$84,410 base pay + $27,772 additional pay



$87,151 base pay + $30,515 additional pay

District of Columbia


$79,899 base pay + $29,277 additional pay



$85,053 base pay + $30,149 additional pay



$77,052 base pay + $27,828 additional pay



$92,659 base pay + $29,123 additional pay



$81,576 base pay + $30,799 additional pay



$84,519 base pay + $30,386 additional pay



$84,357 base pay + $28,311 additional pay



$87,614 base pay + $32,422 additional pay



$82,631 base pay + $30,847 additional pay



$78,113 base pay + $30,038 additional pay



$76,084 base pay + $32,889 additional pay



$94,164 base pay + $30,197 additional pay



$86,288 base pay + $29,699 additional pay



$88,862 base pay + $30,168 additional pay



$78,757 base pay + $27,077 additional pay



$78,030 base pay + $27,936 additional pay



$81,654 base pay + $31,089 additional pay



$93,682 base pay + $32,178 additional pay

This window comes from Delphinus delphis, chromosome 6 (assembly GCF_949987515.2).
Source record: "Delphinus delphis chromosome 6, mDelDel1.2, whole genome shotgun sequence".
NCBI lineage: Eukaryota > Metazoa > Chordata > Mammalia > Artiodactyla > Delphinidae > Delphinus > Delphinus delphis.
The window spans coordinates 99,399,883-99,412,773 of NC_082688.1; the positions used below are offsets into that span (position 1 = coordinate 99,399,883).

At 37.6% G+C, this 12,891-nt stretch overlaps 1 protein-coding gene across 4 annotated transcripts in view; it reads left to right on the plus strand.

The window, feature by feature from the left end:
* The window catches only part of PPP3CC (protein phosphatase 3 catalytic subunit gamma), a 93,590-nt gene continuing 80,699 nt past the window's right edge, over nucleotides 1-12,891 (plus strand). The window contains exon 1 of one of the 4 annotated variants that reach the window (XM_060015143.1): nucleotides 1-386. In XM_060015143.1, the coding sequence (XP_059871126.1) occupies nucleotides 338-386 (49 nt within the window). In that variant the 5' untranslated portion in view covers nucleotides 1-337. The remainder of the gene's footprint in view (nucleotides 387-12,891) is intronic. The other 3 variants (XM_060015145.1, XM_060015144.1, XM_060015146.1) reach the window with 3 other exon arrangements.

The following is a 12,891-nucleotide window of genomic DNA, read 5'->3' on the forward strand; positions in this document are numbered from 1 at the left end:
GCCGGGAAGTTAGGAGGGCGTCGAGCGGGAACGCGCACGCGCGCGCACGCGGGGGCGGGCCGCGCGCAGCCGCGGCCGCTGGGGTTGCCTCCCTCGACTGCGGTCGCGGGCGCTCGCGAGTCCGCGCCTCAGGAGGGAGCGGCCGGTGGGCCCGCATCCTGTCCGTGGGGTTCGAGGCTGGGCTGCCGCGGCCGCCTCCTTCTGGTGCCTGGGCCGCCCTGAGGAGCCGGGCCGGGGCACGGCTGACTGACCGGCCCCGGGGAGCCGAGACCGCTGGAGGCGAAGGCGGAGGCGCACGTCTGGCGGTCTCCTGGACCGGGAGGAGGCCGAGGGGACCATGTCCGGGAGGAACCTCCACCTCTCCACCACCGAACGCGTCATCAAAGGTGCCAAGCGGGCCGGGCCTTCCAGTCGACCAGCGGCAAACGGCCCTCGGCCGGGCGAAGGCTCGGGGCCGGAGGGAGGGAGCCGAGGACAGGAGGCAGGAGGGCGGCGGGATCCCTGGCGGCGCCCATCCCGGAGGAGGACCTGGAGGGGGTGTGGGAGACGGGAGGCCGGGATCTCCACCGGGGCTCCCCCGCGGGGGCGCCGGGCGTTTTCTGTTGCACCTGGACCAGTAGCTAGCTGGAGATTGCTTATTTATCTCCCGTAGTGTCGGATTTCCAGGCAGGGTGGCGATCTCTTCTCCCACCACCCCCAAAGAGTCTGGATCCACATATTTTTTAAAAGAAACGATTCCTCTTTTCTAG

$78,616 base pay + $31,806 additional pay



$76,960 base pay + $28,187 additional pay



$77,122 base pay + $28,624 additional pay

New Hampshire


$84,427 base pay + $31,224 additional pay

New Jersey


$87,524 base pay + $29,952 additional pay

New Mexico


$73,652 base pay + $29,297 additional pay

New York


$103,762 base pay + $33,488 additional pay

North Carolina


$80,499 base pay + $29,773 additional pay

North Dakota


$80,861 base pay + $29,997 additional pay



$88,372 base pay + $29,440 additional pay



$79,273 base pay + $32,339 additional pay



$89,944 base pay + $28,546 additional pay

Rhode Island


$84,150 base pay + $28,240 additional pay

South Carolina


$85,058 base pay + $29,368 additional pay

South Dakota


$84,485 base pay + $31,728 additional pay



$85,645 base pay + $31,470 additional pay



$77,987 base pay + $31,303 additional pay



$77,079 base pay + $28,870 additional pay



$91,256 base pay + $32,234 additional pay